Sunday, October 9, 2011
Founded in 2004, the Paris-based collective artist Claire Fontaine declares a position as a “readymade artist.” Having assumed the name of a popular French brand of notebooks, her practice centers on the production of works in neon, video, sculpture, painting and text. Her version of neo-conceptual art implicates the exchangeability and disintegration of notions of authorship. Her position stems from the awareness of the shared condition of political impotence and the crisis of singularity within contemporary society today.
Over recent years Claire Fontaine has elaborated on – through texts and artworks – the concept of “human strike.” She writes that:“The term ‘human strike’ was forged to name a revolt against what is reactionary even – and above all – inside the revolt itself. It defines a type of strike that involves the whole life and not only its professional side, that acknowledges exploitation in all the domains and not only at work. Even the notion of work comes out modified if seen from the ethical prism of human strike: activities that seem to be innocent services and loving obligations to keep the family or the couple together reveal themselves as vulgar exploitation. Human strike is a movement that could potentially contaminate anyone and that attacks the foundations of life in common, its subject isn’t the proletarian or the factory worker but the whatever singularity that everyone is. This movement isn’t there to reveal the exceptionality or the superiority of a group on another but to unmask the whateverness of everybody as the open secret that social classes hide.”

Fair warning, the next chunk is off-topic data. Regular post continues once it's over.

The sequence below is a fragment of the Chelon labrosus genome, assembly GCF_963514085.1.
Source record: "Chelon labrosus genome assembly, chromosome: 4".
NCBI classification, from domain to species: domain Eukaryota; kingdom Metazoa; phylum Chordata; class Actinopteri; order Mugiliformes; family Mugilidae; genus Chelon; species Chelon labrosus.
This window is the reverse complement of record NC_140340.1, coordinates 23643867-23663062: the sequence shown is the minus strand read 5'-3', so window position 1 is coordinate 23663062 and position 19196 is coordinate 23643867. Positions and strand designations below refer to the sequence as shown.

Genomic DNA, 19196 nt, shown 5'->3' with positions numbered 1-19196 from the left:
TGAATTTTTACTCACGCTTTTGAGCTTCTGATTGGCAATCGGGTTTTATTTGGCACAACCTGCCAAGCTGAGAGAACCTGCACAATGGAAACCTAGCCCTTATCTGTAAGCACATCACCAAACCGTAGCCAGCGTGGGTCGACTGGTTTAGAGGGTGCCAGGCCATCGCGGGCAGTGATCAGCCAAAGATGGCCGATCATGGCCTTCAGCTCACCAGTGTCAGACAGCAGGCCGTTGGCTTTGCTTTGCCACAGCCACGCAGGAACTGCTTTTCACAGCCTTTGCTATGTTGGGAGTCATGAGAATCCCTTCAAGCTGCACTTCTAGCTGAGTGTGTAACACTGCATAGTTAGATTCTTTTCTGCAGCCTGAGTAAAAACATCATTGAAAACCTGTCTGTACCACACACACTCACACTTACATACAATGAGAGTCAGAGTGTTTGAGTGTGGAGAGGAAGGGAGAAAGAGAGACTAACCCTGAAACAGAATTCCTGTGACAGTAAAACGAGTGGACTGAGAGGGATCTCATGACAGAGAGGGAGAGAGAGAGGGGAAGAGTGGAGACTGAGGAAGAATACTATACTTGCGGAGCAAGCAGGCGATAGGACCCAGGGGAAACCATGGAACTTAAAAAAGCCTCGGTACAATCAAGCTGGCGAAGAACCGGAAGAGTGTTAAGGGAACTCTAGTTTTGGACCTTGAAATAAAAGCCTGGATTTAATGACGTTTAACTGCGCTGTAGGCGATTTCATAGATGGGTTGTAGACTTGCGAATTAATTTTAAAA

In the context of the exhibition Anarchism Without Adjectives: On the Work of Christopher D’Arcangelo (1975-1979), Claire Fontaine will deliver a talk on the notion of “human strike.”
Claire Fontaine has a forthcoming solo exhibition at Metro Pictures in November. Her work was featured in the 2011 Istanbul Biennial and Moscow Biennial. Recent solo exhibitions include No Family Life, Air de Paris, Paris; Fighting Gravity, Regina Gallery, London & Moscow; P.I.G.S., MUSAC Contemporary Art Museum, Castilla y León (all 2011); Future Tense, El Museo Tamayo Arte Contemporáneo, Mexico; Economies, Museum of Contemporary Art, North Miami (both 2010); Inhibitions, Reena Spaulings Fine Art, New York; After Marx April, After Mao June, Aspen Art Museum, Colorado (both 2009).